Commenced in January 2007
Frequency: Monthly
Edition: International
Paper Count: 2

Search results for: necroptosis

2 Exploring Nanoformulations for Therapeutic Induction of Necroptosis

Authors: Tianjiao Chu, Carla Rios Luci, Christy Maksoudian, Ara Sargsian, Bella B. Manshian, Stefaan J. Soenen

Abstract:

Nanomaterials have gained high interest in their use as potent anticancer agents. Apart from delivering chemotherapeutic agents in order to reduce off-target effects, molecular agents have also been widely explored. The advances in our understanding of cell biology and cell death mechanisms1 has generated a broad library of potential therapeutic targets by siRNA, mRNA, or pDNA complexes. In the present study, we explore the ability of pDNA-polyplexes to induce tumor-specific necroptosis. This results in a cascade of effects, where immunogenic cell death potentiates anti-tumor immune responses and results in an influx of dendritic cells and cytotoxic T cells, rendering the tumor more amenable to immune checkpoint inhibition. This study aims to explore whether the induction of necroptosis in a subpopulation of tumor cells can be used to potentiate immune checkpoint inhibition studies.

Keywords: nanoparticle, MLKL, necroptosis, immunotherapy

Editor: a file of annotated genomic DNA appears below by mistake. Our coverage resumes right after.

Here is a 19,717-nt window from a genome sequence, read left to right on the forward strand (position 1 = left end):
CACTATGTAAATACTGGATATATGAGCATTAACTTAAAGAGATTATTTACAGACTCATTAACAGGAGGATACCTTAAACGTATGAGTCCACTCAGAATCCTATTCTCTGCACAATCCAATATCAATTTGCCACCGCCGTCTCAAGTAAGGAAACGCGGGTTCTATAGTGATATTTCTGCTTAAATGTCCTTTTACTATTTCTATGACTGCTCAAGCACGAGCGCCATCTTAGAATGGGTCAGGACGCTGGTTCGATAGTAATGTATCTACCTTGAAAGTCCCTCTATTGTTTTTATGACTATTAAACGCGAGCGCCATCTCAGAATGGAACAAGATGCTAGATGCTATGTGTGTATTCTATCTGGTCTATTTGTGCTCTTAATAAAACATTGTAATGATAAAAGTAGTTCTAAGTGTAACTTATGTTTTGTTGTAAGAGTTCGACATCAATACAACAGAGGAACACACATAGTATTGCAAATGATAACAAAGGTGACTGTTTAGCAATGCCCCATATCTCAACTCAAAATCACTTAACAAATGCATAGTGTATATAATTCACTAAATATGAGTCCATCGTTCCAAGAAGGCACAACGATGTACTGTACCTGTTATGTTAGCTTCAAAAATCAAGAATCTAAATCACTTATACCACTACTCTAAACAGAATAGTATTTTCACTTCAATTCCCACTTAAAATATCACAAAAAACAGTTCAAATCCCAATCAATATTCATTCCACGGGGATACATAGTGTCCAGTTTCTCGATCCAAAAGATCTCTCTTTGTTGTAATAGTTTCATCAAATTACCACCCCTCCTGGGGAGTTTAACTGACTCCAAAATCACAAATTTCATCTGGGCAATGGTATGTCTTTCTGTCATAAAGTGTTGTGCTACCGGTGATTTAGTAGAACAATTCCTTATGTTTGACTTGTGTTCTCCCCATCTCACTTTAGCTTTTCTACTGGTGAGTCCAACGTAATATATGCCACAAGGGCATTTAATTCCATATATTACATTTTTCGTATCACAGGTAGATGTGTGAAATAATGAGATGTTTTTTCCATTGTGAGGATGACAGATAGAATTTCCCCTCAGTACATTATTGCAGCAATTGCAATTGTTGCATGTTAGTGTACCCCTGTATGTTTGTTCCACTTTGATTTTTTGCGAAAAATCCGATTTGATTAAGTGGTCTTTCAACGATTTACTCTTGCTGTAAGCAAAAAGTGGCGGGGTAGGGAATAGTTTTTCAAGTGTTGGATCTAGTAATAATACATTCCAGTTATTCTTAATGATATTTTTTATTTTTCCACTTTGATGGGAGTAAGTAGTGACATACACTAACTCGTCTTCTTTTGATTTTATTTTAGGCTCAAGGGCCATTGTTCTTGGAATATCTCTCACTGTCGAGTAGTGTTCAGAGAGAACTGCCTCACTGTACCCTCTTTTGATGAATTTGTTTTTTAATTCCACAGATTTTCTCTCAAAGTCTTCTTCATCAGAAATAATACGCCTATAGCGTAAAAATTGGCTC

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1 Identifying the Host Substrates for the Mycobacterial Virulence Factor Protein Kinase G

Authors: Saha Saradindu, Das Payel, Somdeb BoseDasgupta

Abstract:

Tuberculosis caused by Mycobacteria tuberculosis is a dreadful disease and more so with the advent of extreme and total drug-resistant species. Mycobacterial pathogenesis is an ever-changing paradigm from phagosome maturation block to phagosomal escape into macrophage cytosol and finally acid tolerance and survival inside the lysosome. Mycobacteria are adept at subverting the host immune response by highjacking host cell signaling and secreting virulence factors. One such virulence factor is a ser/thr kinase; Protein kinase G (PknG), which is known to prevent phagosome maturation. The host substrates of PknG, allowing successful pathogenesis still remain an enigma. Hence we carried out a comparative phosphoproteomic screen and identified a number of substrates phosphorylated by PknG. We characterized some of these substrates in vivo and in vitro and observed that PknG mediated phosphorylation of these substrates leads to reduced TNFa production as well as decreased response to TNFa induced macrophage necroptosis, thus enabling mycobacterial survival and proliferation.

Keywords: mycobacteria, Protein kinase G, phosphoproteomics, necroptosis

Procedia PDF Downloads 80